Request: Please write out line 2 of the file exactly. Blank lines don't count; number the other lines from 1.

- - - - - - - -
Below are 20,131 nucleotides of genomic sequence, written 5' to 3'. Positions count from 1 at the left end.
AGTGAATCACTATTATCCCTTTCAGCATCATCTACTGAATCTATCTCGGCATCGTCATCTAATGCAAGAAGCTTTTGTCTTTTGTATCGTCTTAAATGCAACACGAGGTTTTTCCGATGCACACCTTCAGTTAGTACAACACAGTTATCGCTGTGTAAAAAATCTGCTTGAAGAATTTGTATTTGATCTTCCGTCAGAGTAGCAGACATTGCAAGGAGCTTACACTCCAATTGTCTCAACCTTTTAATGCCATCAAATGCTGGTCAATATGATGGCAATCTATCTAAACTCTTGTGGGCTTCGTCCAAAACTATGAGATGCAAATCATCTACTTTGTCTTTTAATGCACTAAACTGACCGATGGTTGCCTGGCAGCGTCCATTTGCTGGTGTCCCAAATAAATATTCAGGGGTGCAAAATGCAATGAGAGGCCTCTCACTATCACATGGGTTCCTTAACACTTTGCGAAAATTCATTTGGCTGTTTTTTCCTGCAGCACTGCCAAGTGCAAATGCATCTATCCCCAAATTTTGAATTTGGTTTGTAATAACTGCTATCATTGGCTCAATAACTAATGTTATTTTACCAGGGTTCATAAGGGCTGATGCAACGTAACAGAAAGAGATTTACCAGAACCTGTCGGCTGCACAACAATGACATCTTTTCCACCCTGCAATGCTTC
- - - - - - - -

AGTGAATCACTATTATCCCTTTCAGCATCATCTACTGAATCTATCTCGGCATCGTCATCTAATGCAAGAAGCTTTTGTCTTTTGTATCGTCTTAAATGCAACACGAGGTTTTTCCGATGCACACCTTCAGTTAGTACAACACAGTTATCGCTGTGTAAAAAATCTGCTTGAAGAATTTGTATTTGATCTTCCGTCAGAGTAGCAGACATTGCAAGGAGCTTACACTCCAATTGTCTCAACCTTTTAATGCCATCAAATGCTGGTCAATATGATGGCAATCTATCTAAACTCTTGTGGGCTTCGTCCAAAACTATGAGATGCAAATCATCTACTTTGTCTTTTAATGCACTAAACTGACCGATGGTTGCCTGGCAGCGTCCATTTGCTGGTGTCCCAAATAAATATTCAGGGGTGCAAAATGCAATGAGAGGCCTCTCACTATCACATGGGTTCCTTAACACTTTGCGAAAATTCATTTGGCTGTTTTTTCCTGCAGCACTGCCAAGTGCAAATGCATCTATCCCCAAATTTTGAATTTGGTTTGTAATAACTGCTATCATTGGCTCAATAACTAATGTTATTTTACCAGGGTTCATAAGGGCTGATGCAACGTAACAGAAAGAGATTTACCAGAACCTGTCGGCTGCACAACAATGACATCTTTTCCACCCTGCAATGCTTC